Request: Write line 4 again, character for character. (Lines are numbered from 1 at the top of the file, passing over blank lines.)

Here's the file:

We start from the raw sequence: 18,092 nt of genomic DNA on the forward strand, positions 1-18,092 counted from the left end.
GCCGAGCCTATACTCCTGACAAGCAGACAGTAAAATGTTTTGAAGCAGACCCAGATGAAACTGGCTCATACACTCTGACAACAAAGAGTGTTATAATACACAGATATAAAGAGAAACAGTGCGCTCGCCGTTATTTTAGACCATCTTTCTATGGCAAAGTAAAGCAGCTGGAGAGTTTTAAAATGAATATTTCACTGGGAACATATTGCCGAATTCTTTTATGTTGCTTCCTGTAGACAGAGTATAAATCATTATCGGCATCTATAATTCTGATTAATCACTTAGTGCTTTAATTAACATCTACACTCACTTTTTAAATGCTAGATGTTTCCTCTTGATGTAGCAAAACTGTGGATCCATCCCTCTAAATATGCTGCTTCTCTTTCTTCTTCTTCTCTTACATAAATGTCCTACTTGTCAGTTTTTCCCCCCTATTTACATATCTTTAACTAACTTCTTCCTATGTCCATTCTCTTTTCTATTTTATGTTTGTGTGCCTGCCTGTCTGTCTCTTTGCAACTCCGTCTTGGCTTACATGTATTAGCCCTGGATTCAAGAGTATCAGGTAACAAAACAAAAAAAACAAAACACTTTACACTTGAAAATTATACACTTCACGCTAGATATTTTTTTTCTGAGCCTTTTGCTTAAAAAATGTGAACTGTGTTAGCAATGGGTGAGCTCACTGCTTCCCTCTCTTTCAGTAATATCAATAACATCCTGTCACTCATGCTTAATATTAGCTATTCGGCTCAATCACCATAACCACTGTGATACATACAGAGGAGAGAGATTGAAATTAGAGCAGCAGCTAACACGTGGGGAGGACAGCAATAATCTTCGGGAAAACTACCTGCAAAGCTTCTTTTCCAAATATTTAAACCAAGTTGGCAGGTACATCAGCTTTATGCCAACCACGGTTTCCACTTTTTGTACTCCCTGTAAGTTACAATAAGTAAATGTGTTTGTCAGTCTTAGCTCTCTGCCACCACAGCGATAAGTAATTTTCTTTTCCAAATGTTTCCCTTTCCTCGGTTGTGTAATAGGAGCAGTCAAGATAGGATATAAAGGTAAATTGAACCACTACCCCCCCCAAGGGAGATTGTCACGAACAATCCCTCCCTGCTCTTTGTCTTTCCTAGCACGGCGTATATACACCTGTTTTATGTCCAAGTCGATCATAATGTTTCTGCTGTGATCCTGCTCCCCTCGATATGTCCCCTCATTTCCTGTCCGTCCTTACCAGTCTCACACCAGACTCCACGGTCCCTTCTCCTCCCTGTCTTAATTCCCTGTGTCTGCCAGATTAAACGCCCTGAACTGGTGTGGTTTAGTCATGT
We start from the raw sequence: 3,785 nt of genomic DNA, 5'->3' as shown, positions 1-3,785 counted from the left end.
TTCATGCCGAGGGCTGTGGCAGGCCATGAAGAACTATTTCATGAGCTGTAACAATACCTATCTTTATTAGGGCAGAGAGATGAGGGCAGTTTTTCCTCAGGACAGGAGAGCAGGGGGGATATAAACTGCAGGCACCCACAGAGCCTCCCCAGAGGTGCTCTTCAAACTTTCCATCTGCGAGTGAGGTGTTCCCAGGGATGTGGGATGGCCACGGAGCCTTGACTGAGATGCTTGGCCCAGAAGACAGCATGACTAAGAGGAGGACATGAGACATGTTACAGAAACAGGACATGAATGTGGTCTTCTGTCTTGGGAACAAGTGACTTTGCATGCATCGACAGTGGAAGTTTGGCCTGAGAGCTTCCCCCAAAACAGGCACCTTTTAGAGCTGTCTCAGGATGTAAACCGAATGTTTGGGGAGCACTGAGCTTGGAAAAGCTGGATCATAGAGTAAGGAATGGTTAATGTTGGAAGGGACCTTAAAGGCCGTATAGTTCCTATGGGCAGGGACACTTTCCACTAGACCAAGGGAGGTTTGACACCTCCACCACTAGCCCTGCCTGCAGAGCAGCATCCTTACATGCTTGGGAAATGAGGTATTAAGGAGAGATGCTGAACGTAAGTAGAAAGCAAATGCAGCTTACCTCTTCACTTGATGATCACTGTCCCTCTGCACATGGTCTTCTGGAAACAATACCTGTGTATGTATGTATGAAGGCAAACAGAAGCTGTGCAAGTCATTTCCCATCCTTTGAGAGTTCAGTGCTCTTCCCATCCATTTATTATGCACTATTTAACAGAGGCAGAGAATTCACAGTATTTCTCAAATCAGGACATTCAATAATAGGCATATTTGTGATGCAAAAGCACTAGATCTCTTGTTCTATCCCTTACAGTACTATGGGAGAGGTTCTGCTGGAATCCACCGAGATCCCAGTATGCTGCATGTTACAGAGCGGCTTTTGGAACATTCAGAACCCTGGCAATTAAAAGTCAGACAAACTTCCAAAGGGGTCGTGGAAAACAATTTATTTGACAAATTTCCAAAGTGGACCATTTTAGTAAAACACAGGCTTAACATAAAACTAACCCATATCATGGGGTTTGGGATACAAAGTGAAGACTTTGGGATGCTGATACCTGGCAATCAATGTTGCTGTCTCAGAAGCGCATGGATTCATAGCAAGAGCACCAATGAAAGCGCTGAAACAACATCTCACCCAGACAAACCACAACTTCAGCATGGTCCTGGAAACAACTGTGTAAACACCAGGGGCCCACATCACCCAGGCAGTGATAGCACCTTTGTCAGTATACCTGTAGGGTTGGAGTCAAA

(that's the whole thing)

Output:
TTCATGCCGAGGGCTGTGGCAGGCCATGAAGAACTATTTCATGAGCTGTAACAATACCTATCTTTATTAGGGCAGAGAGATGAGGGCAGTTTTTCCTCAGGACAGGAGAGCAGGGGGGATATAAACTGCAGGCACCCACAGAGCCTCCCCAGAGGTGCTCTTCAAACTTTCCATCTGCGAGTGAGGTGTTCCCAGGGATGTGGGATGGCCACGGAGCCTTGACTGAGATGCTTGGCCCAGAAGACAGCATGACTAAGAGGAGGACATGAGACATGTTACAGAAACAGGACATGAATGTGGTCTTCTGTCTTGGGAACAAGTGACTTTGCATGCATCGACAGTGGAAGTTTGGCCTGAGAGCTTCCCCCAAAACAGGCACCTTTTAGAGCTGTCTCAGGATGTAAACCGAATGTTTGGGGAGCACTGAGCTTGGAAAAGCTGGATCATAGAGTAAGGAATGGTTAATGTTGGAAGGGACCTTAAAGGCCGTATAGTTCCTATGGGCAGGGACACTTTCCACTAGACCAAGGGAGGTTTGACACCTCCACCACTAGCCCTGCCTGCAGAGCAGCATCCTTACATGCTTGGGAAATGAGGTATTAAGGAGAGATGCTGAACGTAAGTAGAAAGCAAATGCAGCTTACCTCTTCACTTGATGATCACTGTCCCTCTGCACATGGTCTTCTGGAAACAATACCTGTGTATGTATGTATGAAGGCAAACAGAAGCTGTGCAAGTCATTTCCCATCCTTTGAGAGTTCAGTGCTCTTCCCATCCATTTATTATGCACTATTTAACAGAGGCAGAGAATTCACAGTATTTCTCAAATCAGGACATTCAATAATAGGCATATTTGTGATGCAAAAGCACTAGATCTCTTGTTCTATCCCTTACAGTACTATGGGAGAGGTTCTGCTGGAATCCACCGAGATCCCAGTATGCTGCATGTTACAGAGCGGCTTTTGGAACATTCAGAACCCTGGCAATTAAAAGTCAGACAAACTTCCAAAGGGGTCGTGGAAAACAATTTATTTGACAAATTTCCAAAGTGGACCATTTTAGTAAAACACAGGCTTAACATAAAACTAACCCATATCATGGGGTTTGGGATACAAAGTGAAGACTTTGGGATGCTGATACCTGGCAATCAATGTTGCTGTCTCAGAAGCGCATGGATTCATAGCAAGAGCACCAATGAAAGCGCTGAAACAACATCTCACCCAGACAAACCACAACTTCAGCATGGTCCTGGAAACAACTGTGTAAACACCAGGGGCCCACATCACCCAGGCAGTGATAGCACCTTTGTCAGTATACCTGTAGGGTTGGAGTCAAA